Gender and housework : postretirement change Public Deposited

http://ir.library.oregonstate.edu/concern/graduate_thesis_or_dissertations/x633f316t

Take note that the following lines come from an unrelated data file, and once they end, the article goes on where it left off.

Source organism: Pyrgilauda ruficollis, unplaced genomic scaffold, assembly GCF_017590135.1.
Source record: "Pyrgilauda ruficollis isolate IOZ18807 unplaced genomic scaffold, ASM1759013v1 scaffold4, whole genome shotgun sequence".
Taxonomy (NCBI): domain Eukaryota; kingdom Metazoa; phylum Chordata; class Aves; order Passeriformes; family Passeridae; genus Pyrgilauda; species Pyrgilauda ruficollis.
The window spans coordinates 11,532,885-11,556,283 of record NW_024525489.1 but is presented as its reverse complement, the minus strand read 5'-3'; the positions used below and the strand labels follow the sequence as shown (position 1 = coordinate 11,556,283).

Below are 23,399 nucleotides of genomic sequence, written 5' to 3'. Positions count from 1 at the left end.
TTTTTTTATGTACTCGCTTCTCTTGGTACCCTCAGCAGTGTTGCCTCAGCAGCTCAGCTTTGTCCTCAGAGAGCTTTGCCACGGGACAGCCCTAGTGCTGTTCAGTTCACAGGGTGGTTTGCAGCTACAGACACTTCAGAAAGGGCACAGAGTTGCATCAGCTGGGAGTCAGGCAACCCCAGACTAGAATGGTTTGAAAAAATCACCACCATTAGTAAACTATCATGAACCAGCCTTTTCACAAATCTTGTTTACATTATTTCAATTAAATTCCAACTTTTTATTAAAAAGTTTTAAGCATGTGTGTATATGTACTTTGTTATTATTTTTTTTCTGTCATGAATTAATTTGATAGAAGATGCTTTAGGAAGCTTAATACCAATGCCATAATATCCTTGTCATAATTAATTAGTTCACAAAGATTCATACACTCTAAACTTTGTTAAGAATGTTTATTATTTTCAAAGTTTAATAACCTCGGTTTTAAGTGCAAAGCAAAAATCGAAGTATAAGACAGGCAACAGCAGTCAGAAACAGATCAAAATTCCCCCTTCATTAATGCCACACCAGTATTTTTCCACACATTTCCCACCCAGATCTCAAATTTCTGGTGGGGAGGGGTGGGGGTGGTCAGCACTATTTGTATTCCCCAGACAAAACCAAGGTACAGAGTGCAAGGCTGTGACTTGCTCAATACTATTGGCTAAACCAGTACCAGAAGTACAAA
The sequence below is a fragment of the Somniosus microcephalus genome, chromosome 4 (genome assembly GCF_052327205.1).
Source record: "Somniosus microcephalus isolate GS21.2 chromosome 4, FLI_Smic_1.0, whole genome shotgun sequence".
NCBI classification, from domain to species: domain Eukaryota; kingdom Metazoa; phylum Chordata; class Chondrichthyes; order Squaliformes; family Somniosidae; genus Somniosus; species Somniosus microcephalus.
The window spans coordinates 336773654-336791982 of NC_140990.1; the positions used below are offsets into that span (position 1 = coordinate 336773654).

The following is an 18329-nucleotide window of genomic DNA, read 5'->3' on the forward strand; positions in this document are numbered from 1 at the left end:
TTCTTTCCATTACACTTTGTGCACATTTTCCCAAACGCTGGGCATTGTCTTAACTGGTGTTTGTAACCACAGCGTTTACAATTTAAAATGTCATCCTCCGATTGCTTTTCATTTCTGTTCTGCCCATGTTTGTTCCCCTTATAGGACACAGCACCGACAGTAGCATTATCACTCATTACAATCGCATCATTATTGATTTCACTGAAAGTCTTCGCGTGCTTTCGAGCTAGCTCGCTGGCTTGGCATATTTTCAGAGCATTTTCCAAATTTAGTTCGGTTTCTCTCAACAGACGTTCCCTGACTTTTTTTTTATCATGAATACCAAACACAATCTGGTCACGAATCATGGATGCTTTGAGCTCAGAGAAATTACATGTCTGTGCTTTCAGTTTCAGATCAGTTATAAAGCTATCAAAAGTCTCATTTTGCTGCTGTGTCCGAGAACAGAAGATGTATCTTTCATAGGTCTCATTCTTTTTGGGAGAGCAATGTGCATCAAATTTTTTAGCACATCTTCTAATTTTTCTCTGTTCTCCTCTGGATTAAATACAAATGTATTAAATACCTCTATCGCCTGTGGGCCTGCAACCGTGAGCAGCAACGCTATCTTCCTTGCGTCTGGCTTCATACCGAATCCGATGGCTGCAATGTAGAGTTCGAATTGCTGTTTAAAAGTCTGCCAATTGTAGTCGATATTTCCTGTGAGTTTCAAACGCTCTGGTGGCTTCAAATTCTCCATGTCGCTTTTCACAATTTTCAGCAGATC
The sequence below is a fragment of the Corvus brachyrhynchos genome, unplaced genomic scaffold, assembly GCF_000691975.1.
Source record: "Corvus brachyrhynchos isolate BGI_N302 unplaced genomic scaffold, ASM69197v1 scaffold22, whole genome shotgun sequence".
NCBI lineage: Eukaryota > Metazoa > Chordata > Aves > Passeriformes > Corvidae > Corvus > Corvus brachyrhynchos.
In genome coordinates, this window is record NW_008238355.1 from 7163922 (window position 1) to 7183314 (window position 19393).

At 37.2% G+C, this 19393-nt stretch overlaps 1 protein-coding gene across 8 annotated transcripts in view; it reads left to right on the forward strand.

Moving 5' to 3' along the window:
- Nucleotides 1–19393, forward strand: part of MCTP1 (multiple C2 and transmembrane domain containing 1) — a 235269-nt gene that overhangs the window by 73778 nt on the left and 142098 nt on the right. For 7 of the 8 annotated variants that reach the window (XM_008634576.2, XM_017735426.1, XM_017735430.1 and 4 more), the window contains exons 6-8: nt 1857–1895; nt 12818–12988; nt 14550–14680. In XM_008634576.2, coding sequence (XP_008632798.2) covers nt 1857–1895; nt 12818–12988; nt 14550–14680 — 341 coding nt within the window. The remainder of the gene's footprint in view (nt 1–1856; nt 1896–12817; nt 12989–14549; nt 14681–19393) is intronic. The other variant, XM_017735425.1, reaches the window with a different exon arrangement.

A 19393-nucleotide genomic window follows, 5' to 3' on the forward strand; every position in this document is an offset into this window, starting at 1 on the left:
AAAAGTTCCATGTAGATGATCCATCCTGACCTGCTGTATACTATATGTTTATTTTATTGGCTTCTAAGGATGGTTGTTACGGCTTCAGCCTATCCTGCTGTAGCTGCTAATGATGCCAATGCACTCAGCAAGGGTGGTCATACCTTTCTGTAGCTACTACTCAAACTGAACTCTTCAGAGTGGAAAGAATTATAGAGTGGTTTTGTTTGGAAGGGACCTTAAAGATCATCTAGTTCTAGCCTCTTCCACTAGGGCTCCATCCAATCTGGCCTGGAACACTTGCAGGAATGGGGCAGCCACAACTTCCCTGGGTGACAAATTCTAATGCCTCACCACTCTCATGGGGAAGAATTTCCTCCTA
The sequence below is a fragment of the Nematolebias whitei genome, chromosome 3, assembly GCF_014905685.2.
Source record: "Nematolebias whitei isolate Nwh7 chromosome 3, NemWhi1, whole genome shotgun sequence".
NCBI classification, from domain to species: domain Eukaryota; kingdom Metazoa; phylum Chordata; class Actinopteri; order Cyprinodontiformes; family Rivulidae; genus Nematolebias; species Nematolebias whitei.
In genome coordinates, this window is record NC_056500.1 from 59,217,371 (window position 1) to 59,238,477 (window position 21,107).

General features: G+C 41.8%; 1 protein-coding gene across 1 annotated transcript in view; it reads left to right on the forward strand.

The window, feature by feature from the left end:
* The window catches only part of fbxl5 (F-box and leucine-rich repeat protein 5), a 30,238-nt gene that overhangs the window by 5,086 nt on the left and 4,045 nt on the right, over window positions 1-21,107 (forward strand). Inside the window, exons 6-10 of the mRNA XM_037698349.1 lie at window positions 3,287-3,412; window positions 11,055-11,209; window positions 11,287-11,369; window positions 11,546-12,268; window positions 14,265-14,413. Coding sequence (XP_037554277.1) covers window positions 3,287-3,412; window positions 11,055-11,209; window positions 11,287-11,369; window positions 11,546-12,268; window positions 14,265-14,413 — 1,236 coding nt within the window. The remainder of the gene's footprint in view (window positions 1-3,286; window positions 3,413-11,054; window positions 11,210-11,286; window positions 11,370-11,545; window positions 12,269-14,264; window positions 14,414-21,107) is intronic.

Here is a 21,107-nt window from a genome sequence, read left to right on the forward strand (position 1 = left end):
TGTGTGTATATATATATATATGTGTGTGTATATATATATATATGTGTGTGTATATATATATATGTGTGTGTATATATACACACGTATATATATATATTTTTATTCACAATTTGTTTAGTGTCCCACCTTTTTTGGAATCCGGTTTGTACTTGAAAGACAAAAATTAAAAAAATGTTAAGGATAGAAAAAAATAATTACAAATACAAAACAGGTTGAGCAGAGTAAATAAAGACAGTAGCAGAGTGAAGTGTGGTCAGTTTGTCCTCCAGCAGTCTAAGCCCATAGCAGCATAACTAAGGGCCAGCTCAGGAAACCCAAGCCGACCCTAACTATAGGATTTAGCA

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  • Retirement is a later life transition that may affect a variety of areas in a person's life. One area is the division of household labor. Historically, women have been responsible for and performed the majority of household labor. Women's responsibility for household labor follows the traditional dual sphere ideology, which is that women are responsible for the home and family and men are responsible for providing income. The transition to retirement may change the division of household labor and the relationship between gender attitudes and how much men and women invest in household labor. This issue was addressed using longitudinal data from the National Survey of Families and Households. The sample consisted of 172 married men and women who were not working full time and who self-identified as retired. Structural Equation Modeling was used to assess the relationship between gender attitude and investment in routine tasks before and after the retirement transition. For this sample, gender attitude and investment in routine tasks were stable over time. Results show that the relationship between gender attitude and investment in routine tasks was not significant for men but marginally significant for women. Women who had an egalitarian attitude before retirement increased their investment in routine tasks after retirement, which was opposite of the expected relationship. Housework may be used as a source of power for these women who may increase their investment to keep a power balance in their marriage. The results suggest that the retirement transition does not greatly influence the relationship between gender attitude and household labor. Further study should assess the influence of situational factors on this relationship. Situational pressures, such as external group norms or health complications, may affect the influence of gender attitudes on housework investment. Additionally, structural differences, such as remarriage or gay and lesbian relationships, may be important contexts in which to examine this relationship. Examining situational influences and researching different contexts are important future directions in the study of the division of household labor.
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